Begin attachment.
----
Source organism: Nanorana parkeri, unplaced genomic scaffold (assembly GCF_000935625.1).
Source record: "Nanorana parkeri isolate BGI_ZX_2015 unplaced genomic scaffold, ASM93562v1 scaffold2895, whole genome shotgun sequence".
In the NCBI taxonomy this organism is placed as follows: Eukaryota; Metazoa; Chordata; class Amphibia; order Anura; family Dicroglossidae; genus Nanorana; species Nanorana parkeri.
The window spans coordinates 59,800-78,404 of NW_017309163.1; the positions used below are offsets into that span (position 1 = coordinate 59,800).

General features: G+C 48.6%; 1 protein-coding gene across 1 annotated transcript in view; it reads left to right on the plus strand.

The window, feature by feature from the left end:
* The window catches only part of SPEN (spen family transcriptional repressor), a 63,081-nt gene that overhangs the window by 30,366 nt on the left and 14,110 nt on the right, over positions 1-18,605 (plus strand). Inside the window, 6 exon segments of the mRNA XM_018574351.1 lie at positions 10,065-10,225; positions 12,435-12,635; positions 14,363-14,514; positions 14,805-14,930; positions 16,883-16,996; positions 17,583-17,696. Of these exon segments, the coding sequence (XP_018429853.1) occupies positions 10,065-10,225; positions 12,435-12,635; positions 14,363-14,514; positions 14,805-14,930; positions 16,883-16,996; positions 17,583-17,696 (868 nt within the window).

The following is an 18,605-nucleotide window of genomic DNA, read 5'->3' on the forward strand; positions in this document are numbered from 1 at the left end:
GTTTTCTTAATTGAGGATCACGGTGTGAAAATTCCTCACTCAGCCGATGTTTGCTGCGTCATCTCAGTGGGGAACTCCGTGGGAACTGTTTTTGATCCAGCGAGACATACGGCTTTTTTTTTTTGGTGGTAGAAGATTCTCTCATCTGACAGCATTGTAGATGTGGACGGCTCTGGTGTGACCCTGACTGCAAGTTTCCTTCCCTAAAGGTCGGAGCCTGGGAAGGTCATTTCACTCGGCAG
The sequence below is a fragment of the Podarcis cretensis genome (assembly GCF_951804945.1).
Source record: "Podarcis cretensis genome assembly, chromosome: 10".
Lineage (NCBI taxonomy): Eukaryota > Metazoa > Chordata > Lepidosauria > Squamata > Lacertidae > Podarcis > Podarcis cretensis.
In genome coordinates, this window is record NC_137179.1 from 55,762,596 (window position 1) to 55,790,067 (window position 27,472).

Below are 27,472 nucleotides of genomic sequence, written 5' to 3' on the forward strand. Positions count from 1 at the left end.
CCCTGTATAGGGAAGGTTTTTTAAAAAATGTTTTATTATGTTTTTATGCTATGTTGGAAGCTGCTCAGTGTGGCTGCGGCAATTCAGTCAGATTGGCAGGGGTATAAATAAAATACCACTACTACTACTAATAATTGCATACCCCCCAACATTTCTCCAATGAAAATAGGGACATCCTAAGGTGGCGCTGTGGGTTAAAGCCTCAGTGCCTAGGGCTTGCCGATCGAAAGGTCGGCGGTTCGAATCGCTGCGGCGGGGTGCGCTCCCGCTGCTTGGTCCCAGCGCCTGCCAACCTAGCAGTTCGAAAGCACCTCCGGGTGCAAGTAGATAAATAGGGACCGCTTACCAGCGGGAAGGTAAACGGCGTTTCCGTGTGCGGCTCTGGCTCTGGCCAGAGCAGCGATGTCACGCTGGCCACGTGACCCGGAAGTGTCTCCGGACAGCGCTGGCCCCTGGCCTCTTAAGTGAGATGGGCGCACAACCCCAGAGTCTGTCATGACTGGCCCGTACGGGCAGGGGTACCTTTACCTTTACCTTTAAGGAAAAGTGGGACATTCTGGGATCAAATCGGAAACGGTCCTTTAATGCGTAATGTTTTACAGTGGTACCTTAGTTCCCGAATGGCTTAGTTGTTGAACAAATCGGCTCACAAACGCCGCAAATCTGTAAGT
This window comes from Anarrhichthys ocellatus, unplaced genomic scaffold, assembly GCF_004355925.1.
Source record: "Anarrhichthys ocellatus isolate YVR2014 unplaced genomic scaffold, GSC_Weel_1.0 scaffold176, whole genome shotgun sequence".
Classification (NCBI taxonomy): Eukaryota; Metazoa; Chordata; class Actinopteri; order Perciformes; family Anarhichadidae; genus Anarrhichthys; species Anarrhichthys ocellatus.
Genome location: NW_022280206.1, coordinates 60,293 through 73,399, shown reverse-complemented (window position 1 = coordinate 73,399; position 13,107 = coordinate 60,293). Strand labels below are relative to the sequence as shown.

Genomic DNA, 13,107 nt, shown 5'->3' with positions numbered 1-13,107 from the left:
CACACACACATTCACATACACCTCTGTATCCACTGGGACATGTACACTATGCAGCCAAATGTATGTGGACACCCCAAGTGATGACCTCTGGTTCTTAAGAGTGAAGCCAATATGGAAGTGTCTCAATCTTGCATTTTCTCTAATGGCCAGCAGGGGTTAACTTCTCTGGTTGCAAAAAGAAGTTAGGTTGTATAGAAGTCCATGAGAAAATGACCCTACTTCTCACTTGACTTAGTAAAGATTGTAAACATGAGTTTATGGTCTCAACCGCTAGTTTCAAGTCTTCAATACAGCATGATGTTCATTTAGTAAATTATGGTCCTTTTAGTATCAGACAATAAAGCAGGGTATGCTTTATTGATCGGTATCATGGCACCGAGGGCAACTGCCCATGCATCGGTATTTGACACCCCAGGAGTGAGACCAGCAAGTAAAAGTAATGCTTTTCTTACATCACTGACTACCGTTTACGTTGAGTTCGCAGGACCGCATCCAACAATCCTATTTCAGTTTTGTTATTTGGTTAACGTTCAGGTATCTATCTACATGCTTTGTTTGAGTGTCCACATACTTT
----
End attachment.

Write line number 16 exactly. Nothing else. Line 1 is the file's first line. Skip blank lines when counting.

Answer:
This window comes from Anarrhichthys ocellatus, unplaced genomic scaffold, assembly GCF_004355925.1.